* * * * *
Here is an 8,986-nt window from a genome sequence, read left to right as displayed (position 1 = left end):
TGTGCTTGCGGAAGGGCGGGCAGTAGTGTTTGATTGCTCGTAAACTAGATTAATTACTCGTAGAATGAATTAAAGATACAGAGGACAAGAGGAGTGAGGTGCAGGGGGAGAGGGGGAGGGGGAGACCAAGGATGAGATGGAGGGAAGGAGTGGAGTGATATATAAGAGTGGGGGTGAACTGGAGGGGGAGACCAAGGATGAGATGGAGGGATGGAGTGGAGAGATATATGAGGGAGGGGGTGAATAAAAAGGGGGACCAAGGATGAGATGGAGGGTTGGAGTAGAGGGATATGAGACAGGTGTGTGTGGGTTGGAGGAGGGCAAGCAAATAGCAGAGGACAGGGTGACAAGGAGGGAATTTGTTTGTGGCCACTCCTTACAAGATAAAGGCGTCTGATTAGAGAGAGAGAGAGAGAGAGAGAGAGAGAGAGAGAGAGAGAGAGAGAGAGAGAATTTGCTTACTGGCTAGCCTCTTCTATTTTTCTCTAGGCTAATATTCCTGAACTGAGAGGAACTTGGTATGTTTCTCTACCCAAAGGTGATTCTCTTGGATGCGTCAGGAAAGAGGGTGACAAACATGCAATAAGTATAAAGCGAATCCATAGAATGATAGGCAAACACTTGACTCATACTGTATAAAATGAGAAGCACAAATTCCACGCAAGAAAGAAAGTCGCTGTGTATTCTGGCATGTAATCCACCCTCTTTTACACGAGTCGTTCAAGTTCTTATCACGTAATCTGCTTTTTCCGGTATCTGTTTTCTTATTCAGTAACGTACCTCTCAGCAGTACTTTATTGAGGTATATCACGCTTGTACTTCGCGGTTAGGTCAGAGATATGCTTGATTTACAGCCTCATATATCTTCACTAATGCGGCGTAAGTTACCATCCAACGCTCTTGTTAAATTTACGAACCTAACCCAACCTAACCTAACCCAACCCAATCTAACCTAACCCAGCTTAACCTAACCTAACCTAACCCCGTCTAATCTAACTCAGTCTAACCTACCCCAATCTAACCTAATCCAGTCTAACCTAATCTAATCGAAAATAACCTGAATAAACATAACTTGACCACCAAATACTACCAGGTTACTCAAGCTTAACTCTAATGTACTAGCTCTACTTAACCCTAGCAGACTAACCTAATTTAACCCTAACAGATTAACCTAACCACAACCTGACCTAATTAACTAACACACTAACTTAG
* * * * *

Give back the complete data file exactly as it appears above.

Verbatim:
Here is an 8,986-nt window from a genome sequence, read left to right as displayed (position 1 = left end):
TGTGCTTGCGGAAGGGCGGGCAGTAGTGTTTGATTGCTCGTAAACTAGATTAATTACTCGTAGAATGAATTAAAGATACAGAGGACAAGAGGAGTGAGGTGCAGGGGGAGAGGGGGAGGGGGAGACCAAGGATGAGATGGAGGGAAGGAGTGGAGTGATATATAAGAGTGGGGGTGAACTGGAGGGGGAGACCAAGGATGAGATGGAGGGATGGAGTGGAGAGATATATGAGGGAGGGGGTGAATAAAAAGGGGGACCAAGGATGAGATGGAGGGTTGGAGTAGAGGGATATGAGACAGGTGTGTGTGGGTTGGAGGAGGGCAAGCAAATAGCAGAGGACAGGGTGACAAGGAGGGAATTTGTTTGTGGCCACTCCTTACAAGATAAAGGCGTCTGATTAGAGAGAGAGAGAGAGAGAGAGAGAGAGAGAGAGAGAGAGAGAGAGAGAGAGAATTTGCTTACTGGCTAGCCTCTTCTATTTTTCTCTAGGCTAATATTCCTGAACTGAGAGGAACTTGGTATGTTTCTCTACCCAAAGGTGATTCTCTTGGATGCGTCAGGAAAGAGGGTGACAAACATGCAATAAGTATAAAGCGAATCCATAGAATGATAGGCAAACACTTGACTCATACTGTATAAAATGAGAAGCACAAATTCCACGCAAGAAAGAAAGTCGCTGTGTATTCTGGCATGTAATCCACCCTCTTTTACACGAGTCGTTCAAGTTCTTATCACGTAATCTGCTTTTTCCGGTATCTGTTTTCTTATTCAGTAACGTACCTCTCAGCAGTACTTTATTGAGGTATATCACGCTTGTACTTCGCGGTTAGGTCAGAGATATGCTTGATTTACAGCCTCATATATCTTCACTAATGCGGCGTAAGTTACCATCCAACGCTCTTGTTAAATTTACGAACCTAACCCAACCTAACCTAACCCAACCCAATCTAACCTAACCCAGCTTAACCTAACCTAACCTAACCCCGTCTAATCTAACTCAGTCTAACCTACCCCAATCTAACCTAATCCAGTCTAACCTAATCTAATCGAAAATAACCTGAATAAACATAACTTGACCACCAAATACTACCAGGTTACTCAAGCTTAACTCTAATGTACTAGCTCTACTTAACCCTAGCAGACTAACCTAATTTAACCCTAACAGATTAACCTAACCACAACCTGACCTAATTAACTAACACACTAACTTAG